Toronto Through the Eyes of Rocco Rossi
By Kelly Anderson, blogTO
Rocco Rossi was the first in line to file his papers to run for mayor of Toronto. In his subsequent press conference, he billed himself as the “big, bald” mayoral candidate who wanted to cut the mayor’s salary and sell off Toronto Hydro. Despite the splashy debut, many Torontonians don’t know much about the east end-raised Rossi, who once kayaked 490 km from Toronto to Ottawa to raise money for the Heart and Stroke Foundation, of which he was formerly the CEO. Here he takes me through what parts of the city he once lived in, his favourite parts of the city, and, of course, what he would do for the city of Toronto.
What neighbourhood do you live in?
I grew up in East York/Scarborough near Main and Danforth, and then later my family and I moved out to Birchmount and St. Clair in Scarborough. When I got married, my wife and I had our first apartment at Bathurst and St. Clair before we bought our first home on the Danforth near Logan. Today we live near Yonge and St. Clair.
What are your favourite parts of the city?
Growing up my real escape was Taylor Creek Park and everywhere from Crescent Town on Dawes to Edwards Gardens. I’ve walked and biked and jogged every trail. That, to me, is one of the joys of Toronto: it has the most amazing ravine and park system of any major city of the world, and we take that for granted.
Another favourite place for me is Palmerston Blvd. I loved going with my parents to College St. so that we could shop in Little Italy. We often would walk up Palmerston and look at the fabulous houses and the unique lights along the street, which I have a particular soft spot for.
I love the trails up the Humber. And I also love to kayak, so I’m often out on the water, going down the Humber to the Islands…just paddling on Lake Ontario.
When I spoke to Mayor Miller, he said that none of the potential candidates had answered the question “Why?” Why are you running for mayor?
This city has given me and my family a lifetime of progressively better tomorrows, and I want to make sure that this continues to be the case for others, whether your came here a 100 years ago or a 100 days ago.
You said in your first press conference that you want to build bridges. With who?
We amalgamated over a decade ago, and we’ve never integrated the city. I want to build bridges to former boroughs. I want to build bridges to the business community. I want to build bridges to the ethno-cultural communities. And I want to build bridges to the region, both from the standpoint of transportation and economic development.
Very often people are told there’s apathy. I don’t find apathy as I travel from one corner of the city to another. I see excited passionate Torontonians whose only problem is that city hall isn’t seen as a partner; it’s actually seen as a detriment. This is a great city in spite of city hall — not because of it…and we could be even better if we had real partnerships, if we really built bridges to all of these communities.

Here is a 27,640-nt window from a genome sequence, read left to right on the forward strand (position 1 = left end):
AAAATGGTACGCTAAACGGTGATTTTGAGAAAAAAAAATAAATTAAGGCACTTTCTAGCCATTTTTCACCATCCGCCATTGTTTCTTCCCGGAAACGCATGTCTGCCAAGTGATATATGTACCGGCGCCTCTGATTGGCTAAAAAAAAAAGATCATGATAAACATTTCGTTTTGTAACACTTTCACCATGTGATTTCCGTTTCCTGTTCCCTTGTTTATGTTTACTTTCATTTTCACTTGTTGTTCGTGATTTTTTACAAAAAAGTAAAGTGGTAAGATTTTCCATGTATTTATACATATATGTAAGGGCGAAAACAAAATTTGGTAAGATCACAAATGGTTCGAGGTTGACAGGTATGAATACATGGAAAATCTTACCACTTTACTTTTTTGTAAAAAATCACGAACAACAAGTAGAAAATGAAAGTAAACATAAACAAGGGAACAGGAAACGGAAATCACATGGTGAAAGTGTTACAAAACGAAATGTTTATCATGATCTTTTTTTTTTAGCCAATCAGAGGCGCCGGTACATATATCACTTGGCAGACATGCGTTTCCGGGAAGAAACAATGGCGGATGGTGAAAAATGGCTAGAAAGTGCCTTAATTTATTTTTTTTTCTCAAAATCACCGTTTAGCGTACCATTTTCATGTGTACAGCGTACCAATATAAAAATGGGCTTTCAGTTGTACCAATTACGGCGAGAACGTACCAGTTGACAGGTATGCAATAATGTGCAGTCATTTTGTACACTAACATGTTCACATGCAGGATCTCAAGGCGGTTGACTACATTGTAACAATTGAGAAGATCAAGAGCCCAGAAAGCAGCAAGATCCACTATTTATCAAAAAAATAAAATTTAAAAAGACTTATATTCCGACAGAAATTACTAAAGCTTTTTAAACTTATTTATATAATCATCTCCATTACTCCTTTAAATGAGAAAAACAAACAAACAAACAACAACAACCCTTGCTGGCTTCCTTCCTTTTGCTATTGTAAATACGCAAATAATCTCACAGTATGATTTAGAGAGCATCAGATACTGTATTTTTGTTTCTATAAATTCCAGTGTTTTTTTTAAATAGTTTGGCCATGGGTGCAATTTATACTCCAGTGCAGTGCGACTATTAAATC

What can Torontonians expect if you’re elected?
They can expect clarity; they can expect a focus on the basics so that we get back on track from a financial standpoint…from a transit and transportation standpoint, and so that we put economic development at the centre of our agenda. We want to provide the kind of opportunities that lead to the social mobility that wave after wave of immigrant group has been able to take advantage of, but which has been slowing in recent years.
Who do you see as your main competition?
Everyone is my competition. The great thing about hotly contested elections is that they force people to be clear on the issues.
I’m the only one of the major candidates who is not a career politician. I’m an outsider trying to bring a new perspective to city hall. If Torontonians are generous enough to elect me as the mayor then I would be the first one since [William Lyon Mackenzie] not to have been a councilor.
Do you pay attention to the polls, or is it too early?
It’s really early. All the polls indicate at this stage is name recognition, and frankly I’m thrilled at the first poll because again, as the only non-career politician, it’s encouraging that I’m at 15% already.
Very few people know me, and my hope is that it’s not about me, but about the issues that I’ll bring to the table…that it’ll be about clarity and not the ‘same old, same old’ that’s put us into the mess that we’re in.
What would you like the readers of blogTO to know about you?
I’m someone who has a broad business background, who’s run a family business, who’s run publicly traded companies, and one of Canada’s largest charities (the Heart and Stroke Foundation of Ontario).
I’ve always left an organization stronger than when I went in by focusing on delivering on key priorities. I’m the child of immigrants in a city of immigrants. I love people, I love the city, and I truly believe that we just need to fix a few key things to unlock the even greater potential that exists here.